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Why mortgage interest rates may go down

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Why mortgage interest rates may go down

  • The average contract interest rate for 30-year fixed-rate mortgages with conforming loan balances ($726,200 or less) decreased last week to 7.61% from 7.86%
  • Applications to refinance a home loan increased 2% for the week and were 7% lower than the same week one year ago.

Mortgage rates saw the biggest one-week drop in over a year last week, causing the first increase in mortgage demand in a month.

Total mortgage application volume rose 2.5% last week, compared with the previous week, according to the Mortgage Bankers Association’s seasonally adjusted index.

The average contract interest rate for 30-year fixed-rate mortgages with conforming loan balances ($726,200 or less) decreased to 7.61% from 7.86%, with points falling to 0.69 from 0.73 (including the origination fee) for loans with a 20% down payment.

“Last week’s decrease in rates was driven by the U.S. Treasury’s issuance update, the Fed striking a dovish tone in the November FOMC statement, and data indicating a slower job market,” said Joel Kan, vice president and deputy chief economist at the MBA.

Applications to refinance a home loan increased 2% for the week and were 7% lower than the same week one year ago. Mortgage rates are pretty close to where they were at this time last year, so there is not a lot of incentive to refinance. Most homeowners refinanced two years ago when rates were hovering near record lows. The vast majority of current homeowners carry mortgages with rates below 4%.

Applications for a mortgage to purchase a home rose 3% for the week but were 20% lower than the same week a year ago. The decline in interest rates is still not enough to offset sky-high home prices, which are still rising due to the very low supply of houses for sale.

Mortgage rates started the week slightly higher, but this week holds fewer economic events or reports that would influence rates. Last week’s combination of the Federal Reserve keeping interest rates unchanged and a lower-than-expected monthly employment report was the perfect storm for the dramatic move lower in rates.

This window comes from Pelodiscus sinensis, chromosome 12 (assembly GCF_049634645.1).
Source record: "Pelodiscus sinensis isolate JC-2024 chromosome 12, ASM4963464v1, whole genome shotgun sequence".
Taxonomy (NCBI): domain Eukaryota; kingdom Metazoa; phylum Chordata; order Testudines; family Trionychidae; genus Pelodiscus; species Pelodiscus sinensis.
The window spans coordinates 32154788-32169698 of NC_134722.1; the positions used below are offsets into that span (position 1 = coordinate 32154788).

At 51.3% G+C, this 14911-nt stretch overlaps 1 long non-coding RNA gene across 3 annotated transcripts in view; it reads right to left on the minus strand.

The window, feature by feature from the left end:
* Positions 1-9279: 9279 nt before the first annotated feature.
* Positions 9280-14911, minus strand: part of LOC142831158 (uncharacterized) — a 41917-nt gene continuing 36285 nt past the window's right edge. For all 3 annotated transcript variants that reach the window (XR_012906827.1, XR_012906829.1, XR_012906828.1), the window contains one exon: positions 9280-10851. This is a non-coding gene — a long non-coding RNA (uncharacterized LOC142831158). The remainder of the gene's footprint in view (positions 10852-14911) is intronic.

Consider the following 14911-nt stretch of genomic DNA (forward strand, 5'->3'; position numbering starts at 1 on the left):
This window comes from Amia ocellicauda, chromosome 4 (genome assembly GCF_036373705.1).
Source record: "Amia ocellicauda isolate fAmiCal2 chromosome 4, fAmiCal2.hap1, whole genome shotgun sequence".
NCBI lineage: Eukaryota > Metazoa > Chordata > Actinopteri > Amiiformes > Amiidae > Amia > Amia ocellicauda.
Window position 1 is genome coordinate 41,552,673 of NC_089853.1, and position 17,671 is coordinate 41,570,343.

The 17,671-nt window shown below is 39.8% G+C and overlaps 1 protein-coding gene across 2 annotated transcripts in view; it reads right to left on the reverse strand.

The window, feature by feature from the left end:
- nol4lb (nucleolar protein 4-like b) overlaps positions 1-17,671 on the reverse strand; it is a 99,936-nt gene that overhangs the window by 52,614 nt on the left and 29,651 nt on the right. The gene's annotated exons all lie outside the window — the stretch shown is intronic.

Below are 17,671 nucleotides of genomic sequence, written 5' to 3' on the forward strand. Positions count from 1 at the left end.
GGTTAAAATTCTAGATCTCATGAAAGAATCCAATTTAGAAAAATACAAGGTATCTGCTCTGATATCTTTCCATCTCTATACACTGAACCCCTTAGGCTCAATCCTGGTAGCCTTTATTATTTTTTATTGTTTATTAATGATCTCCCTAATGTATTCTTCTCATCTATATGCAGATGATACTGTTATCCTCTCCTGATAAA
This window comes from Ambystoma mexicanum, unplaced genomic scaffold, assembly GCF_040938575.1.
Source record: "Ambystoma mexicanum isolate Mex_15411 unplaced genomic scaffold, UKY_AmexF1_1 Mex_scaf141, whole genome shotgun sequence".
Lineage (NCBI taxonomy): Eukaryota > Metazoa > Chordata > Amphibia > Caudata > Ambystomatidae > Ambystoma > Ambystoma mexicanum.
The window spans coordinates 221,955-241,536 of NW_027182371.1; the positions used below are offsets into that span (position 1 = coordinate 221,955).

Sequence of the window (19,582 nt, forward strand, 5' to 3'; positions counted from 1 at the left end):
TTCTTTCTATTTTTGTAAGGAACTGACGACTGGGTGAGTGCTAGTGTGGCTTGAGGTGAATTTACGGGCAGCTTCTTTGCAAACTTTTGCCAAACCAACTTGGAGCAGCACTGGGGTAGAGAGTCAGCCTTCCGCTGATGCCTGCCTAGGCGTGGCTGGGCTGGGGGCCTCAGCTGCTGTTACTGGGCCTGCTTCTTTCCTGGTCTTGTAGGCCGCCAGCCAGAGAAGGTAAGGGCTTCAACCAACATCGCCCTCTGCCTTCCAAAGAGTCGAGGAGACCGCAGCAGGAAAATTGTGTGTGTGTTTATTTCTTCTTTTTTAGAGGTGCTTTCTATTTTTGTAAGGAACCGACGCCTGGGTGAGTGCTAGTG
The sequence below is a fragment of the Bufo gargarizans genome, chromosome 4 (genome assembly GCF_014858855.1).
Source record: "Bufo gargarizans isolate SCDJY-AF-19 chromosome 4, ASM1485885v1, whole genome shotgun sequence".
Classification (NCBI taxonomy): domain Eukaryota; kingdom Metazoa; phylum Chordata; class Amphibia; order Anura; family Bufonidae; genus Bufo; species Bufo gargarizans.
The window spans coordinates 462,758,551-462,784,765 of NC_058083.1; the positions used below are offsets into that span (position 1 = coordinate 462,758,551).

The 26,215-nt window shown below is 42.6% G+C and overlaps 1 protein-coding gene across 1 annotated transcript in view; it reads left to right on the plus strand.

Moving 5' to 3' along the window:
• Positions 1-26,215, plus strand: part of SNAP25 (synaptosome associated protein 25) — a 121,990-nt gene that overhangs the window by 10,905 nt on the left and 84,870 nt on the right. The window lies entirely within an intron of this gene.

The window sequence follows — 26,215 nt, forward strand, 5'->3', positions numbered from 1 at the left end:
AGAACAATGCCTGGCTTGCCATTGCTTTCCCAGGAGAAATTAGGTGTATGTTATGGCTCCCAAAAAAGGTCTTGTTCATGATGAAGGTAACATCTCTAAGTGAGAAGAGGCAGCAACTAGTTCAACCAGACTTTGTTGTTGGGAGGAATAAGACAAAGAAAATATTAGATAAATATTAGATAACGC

Updated: Boston Condos for Sale Website – 2023


rates nov 28
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Will the 30-yr jumbo rate stay in the 5s? Here’s what MND says:

Mortgage rates plummeted in response to the November 10th CPI data, they’ve been as flat as we’ve seen in 2022.

This is the goal for financial markets and mortgage rates as they traverse a time frame like the Thanksgiving holiday, but it’s also a byproduct of relevant events.  Specifically, inflation data dominates the landscape.  It was no surprised to see a big reaction to the CPI data 2.5 weeks ago, and markets may largely be waiting for the next installment before the next substantial shift in rates.

This doesn’t mean rates will remain as flat as they have been–only that they may resist moving too far in either direction until they have more guidance from economic data and the Fed.  This week will bring some of that economic data, but the next CPI report arrives on December 13th followed a day later by the next Fed announcement.

Fed speakers were making the rounds today reminding markets that there are more rate hikes to come.  The Fed sees the strength of the jobs market as providing a cushion to be aggressive in its fight against inflation.

While the Fed will almost certainly continue to hike rates on the 14th (probably by 0.50%), financial markets have long since baked that assumption into current trading levels.  That means today’s mortgage rates already account for the current Fed Funds Rate forecasts.

Even then, the Fed Funds Rate doesn’t dictate mortgage rates and is an imperfect indicator for rate momentum. Longer term rates like mortgages and 10yr Treasury yields typically begin falling sooner and by larger amounts in any given rate cycle. The past few weeks could be the first phase of that typical pattern (10yr Treasuries have dropped 0.30% versus 2yr Treasuries since then), but again, the continuation of that pattern depends on confirmation from upcoming inflation data.
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Covid Omicron worries push mortgage rates down

Fears of an economic fallout are causing long-term U.S. mortgage rates to fall as the newest COVID-19 strain reignites worry among Americans. 

The average rate on the benchmark 30-year fixed-rate mortgage dipped to 3.05% for the week ended Dec. 23, down from 3.12% the previous week, according to Freddie Mac’s Primary Mortgage Market Survey. The 30-year fixed-rate mortgage averaged 2.66% during the same period in 2020. 

Fifteen-year fixed-rate mortgages fell to 2.3% from 2.34% last week. 

Rates fell despite unusually high inflation because financial markets are worried that Omicron will weigh on economic growth by forcing lockdowns and cancellations.

“The market volatility resulting from the COVID-19 Omicron variant is causing mortgage rates to decrease,” said Sam Khater, chief economist for Freddie Mac. “As the year comes to a close, the housing market is proceeding steadily. However, rates are expected to increase in 2022, which will impact home-buyer demand as well as refinance activity.”

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